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Weeks sworn in as new DA

Blair County District Attorney Pete Weeks is sworn in Wednesday alongside his wife, Kristy, at the courthouse in Hollidaysburg. Mirror photo by Kay Stephens

HOLLIDAYSBURG — Former Blair County District Attorney Richard Consiglio had some advice Wednesday for newly sworn-in District Attorney Pete Weeks.

“He should keep doing what’s he doing,” Consiglio said after a short ceremony where Weeks and First Assistant District Attorney Nichole Smith signed their oaths in front of the county judges.

“You were one of our star hires,” Judge Wade A. Kagarise said to Weeks during the ceremony, recalling when Weeks started working in the district attorney’s office with Kagarise and Consiglio in 2007.

Promoted in 2018 to first assistant district attorney, Weeks became district attorney on Wednesday by repeating an oath administered by President Judge Elizabeth Doyle. His opportunity to hold the post developed in November when Consiglio, 74, announced his pending retirement and Weeks as his successor.

By law, Weeks will complete Consiglio’s term through December 20201. To remain district attorney after December 2021, Weeks will have to run for a four-year term and win.

Smith

Consiglio, who took office in 2006 and won three subsequent elections to retain the district attorney job, said Weeks has built up enough respect to retain the office for a long time.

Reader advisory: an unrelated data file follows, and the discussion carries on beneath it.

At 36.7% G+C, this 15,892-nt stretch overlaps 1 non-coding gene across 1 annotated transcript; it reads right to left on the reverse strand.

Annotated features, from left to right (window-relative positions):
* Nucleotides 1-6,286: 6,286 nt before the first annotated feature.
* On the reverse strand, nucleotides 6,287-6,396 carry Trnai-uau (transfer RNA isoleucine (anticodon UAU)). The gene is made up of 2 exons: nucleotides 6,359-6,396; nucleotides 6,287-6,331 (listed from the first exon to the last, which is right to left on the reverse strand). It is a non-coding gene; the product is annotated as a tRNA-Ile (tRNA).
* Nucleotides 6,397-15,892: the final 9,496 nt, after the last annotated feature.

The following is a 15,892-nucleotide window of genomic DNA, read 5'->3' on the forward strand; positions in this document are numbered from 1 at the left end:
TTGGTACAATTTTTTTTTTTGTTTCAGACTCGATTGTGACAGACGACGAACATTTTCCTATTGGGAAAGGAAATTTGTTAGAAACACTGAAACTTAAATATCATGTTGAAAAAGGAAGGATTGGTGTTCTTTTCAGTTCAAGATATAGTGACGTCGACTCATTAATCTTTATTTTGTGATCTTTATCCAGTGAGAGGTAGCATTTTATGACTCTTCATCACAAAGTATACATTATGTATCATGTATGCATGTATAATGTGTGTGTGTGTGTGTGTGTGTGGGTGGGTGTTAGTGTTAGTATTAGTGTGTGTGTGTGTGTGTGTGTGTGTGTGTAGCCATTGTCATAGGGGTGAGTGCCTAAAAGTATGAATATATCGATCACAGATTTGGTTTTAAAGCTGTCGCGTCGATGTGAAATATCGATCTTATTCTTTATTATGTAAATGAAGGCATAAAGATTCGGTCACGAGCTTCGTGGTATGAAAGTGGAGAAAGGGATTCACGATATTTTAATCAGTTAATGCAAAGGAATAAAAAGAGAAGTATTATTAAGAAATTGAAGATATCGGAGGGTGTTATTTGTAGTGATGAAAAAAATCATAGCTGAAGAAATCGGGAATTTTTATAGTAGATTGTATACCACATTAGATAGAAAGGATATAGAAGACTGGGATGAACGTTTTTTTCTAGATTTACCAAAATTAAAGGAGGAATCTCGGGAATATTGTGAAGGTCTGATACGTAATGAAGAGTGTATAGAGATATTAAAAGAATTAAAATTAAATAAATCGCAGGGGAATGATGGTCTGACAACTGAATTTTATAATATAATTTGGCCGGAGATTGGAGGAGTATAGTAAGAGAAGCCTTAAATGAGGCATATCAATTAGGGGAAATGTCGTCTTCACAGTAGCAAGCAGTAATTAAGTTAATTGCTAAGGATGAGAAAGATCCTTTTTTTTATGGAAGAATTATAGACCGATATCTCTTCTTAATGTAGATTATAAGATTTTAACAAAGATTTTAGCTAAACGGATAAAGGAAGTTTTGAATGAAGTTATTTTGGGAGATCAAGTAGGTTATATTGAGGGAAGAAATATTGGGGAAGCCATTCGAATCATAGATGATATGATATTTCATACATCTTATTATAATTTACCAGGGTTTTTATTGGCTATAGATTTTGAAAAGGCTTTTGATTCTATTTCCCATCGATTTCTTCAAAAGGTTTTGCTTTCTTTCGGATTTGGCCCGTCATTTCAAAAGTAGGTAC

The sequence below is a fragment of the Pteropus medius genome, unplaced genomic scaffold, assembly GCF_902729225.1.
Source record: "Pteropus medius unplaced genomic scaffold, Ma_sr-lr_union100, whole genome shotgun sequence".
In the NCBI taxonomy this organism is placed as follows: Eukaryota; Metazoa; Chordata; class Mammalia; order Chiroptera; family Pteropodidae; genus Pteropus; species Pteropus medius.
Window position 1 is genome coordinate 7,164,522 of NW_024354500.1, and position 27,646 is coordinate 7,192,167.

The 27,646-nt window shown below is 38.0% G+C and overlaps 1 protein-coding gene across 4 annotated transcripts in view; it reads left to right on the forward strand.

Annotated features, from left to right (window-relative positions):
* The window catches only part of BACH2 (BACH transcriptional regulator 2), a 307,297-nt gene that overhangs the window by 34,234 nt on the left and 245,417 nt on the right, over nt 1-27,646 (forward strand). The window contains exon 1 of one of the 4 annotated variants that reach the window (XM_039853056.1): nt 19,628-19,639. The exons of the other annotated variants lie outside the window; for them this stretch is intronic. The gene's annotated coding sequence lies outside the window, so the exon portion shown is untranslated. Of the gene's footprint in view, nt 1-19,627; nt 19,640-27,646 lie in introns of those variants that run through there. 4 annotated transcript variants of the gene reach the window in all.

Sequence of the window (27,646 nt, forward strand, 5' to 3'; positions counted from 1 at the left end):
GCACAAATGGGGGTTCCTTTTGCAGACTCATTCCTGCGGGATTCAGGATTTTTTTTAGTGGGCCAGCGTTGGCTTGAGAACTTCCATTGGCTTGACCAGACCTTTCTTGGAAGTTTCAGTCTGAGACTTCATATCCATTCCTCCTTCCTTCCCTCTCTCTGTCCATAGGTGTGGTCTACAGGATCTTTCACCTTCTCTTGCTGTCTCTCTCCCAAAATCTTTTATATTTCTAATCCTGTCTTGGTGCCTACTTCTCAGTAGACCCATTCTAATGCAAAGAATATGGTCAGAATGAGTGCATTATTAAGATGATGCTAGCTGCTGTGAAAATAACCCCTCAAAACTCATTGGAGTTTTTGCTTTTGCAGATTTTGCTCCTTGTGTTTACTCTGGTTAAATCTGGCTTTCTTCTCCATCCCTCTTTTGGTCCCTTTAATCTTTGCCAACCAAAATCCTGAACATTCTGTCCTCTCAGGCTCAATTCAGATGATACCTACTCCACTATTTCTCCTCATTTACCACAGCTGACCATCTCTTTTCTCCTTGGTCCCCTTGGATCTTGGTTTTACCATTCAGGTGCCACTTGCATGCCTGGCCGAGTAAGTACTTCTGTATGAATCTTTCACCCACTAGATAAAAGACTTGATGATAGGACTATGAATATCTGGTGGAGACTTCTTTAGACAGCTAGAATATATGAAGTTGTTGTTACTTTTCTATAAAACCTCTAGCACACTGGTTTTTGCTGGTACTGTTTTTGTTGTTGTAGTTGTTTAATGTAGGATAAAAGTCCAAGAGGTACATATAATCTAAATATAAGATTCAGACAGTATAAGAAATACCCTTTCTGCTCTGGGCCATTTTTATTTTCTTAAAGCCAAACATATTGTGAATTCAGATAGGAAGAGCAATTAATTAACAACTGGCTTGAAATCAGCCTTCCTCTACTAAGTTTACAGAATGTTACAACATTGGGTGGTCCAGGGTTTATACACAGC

“He’s got a great relationship with law enforcement,” Consiglio said. “And he’s a working DA. He’s not a pencil pusher. He’s on the front line.”

While taking his oath, Weeks, flanked by his wife, Kristy, pledged to be aggressive and fair.

“I take this responsibility very seriously,” he said.

Weeks named Smith, hired in January 2018 as an assistant prosecutor, to fill the job of first assistant district attorney, a decision Consiglio endorsed.

Blair County President Judge Elizabeth Doyle offers congratulatory “elbow bumps” to newly seated District Attorney Pete Weeks (left) and retiring District Attorney Richard Consiglio. Because of the coronavirus pandemic, handshaking is discouraged, so Doyle tried the recommended alternative. Mirror photo by Kay Stephens

“Anybody who has seen her in the courtroom would support that,” Consiglio said. “She’s passionate, yes, but she also knows exactly what’s going on.”

Before working in Blair County, Smith worked from 2016-18 in Centre County where she was involved in Beta Theta Pi fraternity hazing-related prosecutions that developed after the death of Timothy Piazza.

Consiglio also drew thanks and recognition for his work in the district’s attorney’s office. He is being retained as a special prosecutor for select criminal cases, including the retrial of Paul Aaron Ross in the 2004 murder of 26-year-old Tina Miller.

“You’re going to be around,” Doyle told Consiglio.

Mirror Staff Writer Kay Stephens is at 946-7456.

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